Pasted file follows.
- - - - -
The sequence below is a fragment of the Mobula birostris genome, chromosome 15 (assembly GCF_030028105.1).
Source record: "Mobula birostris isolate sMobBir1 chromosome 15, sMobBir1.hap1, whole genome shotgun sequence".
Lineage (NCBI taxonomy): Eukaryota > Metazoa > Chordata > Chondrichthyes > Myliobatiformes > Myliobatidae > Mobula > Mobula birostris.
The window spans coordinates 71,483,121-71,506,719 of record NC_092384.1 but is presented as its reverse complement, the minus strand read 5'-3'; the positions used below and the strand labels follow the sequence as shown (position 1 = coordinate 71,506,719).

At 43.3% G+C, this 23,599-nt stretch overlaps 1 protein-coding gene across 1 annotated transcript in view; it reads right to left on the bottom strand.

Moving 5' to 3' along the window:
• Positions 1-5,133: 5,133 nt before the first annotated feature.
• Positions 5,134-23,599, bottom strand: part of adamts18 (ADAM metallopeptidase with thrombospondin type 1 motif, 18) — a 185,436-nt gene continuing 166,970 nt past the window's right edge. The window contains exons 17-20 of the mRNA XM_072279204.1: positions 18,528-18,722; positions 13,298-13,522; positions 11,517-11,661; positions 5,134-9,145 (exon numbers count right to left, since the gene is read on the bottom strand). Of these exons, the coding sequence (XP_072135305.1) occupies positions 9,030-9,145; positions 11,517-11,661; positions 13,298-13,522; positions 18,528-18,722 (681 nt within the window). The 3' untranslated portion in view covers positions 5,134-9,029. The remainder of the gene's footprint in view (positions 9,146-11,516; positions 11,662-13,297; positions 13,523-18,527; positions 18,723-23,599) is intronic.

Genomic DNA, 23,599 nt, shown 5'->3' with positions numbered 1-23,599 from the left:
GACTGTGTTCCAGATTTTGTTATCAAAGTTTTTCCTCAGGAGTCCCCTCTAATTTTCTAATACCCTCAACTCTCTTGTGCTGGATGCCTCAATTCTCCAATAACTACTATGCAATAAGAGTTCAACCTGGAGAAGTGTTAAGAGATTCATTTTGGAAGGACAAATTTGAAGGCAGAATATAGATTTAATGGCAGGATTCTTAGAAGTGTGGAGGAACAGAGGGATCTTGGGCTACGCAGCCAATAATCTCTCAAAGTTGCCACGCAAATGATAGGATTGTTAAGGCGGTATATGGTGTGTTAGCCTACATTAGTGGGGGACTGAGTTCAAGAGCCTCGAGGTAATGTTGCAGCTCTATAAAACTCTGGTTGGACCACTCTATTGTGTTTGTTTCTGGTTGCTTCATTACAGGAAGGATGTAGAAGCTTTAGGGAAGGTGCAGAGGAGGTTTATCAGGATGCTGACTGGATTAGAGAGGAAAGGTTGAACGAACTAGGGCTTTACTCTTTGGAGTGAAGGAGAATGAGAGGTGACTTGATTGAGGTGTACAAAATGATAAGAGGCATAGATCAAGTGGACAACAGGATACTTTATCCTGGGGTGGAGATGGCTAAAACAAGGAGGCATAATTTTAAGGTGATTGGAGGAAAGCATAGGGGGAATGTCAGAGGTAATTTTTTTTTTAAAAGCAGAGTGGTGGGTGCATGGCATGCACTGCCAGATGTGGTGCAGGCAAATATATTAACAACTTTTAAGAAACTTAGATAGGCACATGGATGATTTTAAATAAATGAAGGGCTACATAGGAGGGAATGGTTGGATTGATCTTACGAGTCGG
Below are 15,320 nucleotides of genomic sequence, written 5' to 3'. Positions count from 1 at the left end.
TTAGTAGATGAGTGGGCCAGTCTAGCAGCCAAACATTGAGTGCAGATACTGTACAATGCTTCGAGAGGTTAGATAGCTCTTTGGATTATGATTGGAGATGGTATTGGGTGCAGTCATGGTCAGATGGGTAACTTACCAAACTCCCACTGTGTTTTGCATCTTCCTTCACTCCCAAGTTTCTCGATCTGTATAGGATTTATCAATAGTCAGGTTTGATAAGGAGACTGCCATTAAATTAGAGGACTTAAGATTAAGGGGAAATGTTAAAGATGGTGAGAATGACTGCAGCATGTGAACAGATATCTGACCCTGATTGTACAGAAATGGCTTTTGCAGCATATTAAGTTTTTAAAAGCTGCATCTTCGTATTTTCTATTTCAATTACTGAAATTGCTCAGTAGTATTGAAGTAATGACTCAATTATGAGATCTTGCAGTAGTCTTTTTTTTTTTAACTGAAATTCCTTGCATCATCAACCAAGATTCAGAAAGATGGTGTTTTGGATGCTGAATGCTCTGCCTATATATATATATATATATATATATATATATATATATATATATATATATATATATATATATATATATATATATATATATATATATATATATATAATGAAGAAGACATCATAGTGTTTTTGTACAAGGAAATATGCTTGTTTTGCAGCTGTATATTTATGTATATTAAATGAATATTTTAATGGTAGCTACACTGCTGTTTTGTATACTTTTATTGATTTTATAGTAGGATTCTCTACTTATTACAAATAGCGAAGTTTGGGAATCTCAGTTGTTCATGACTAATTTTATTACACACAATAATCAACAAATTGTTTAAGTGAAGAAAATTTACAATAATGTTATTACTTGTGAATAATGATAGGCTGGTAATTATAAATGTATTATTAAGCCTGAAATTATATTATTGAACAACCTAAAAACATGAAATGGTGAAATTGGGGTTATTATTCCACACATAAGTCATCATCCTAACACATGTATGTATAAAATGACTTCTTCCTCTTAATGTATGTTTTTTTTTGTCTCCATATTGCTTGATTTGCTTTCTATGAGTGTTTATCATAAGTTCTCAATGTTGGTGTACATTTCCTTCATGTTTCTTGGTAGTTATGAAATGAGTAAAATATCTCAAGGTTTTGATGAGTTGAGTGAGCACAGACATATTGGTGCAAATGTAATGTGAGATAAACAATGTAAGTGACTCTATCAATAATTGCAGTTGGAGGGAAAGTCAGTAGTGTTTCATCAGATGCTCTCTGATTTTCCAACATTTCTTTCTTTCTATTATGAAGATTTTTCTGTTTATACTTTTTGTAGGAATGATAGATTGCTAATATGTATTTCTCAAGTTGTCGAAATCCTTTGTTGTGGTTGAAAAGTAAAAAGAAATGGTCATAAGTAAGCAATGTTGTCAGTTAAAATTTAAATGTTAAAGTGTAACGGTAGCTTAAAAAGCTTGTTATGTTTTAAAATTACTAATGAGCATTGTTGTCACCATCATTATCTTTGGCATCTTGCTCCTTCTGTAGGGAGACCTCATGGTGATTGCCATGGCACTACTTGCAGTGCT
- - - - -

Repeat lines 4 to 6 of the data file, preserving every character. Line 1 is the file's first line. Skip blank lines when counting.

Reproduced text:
The window spans coordinates 71,483,121-71,506,719 of record NC_092384.1 but is presented as its reverse complement, the minus strand read 5'-3'; the positions used below and the strand labels follow the sequence as shown (position 1 = coordinate 71,506,719).

At 43.3% G+C, this 23,599-nt stretch overlaps 1 protein-coding gene across 1 annotated transcript in view; it reads right to left on the bottom strand.

Moving 5' to 3' along the window: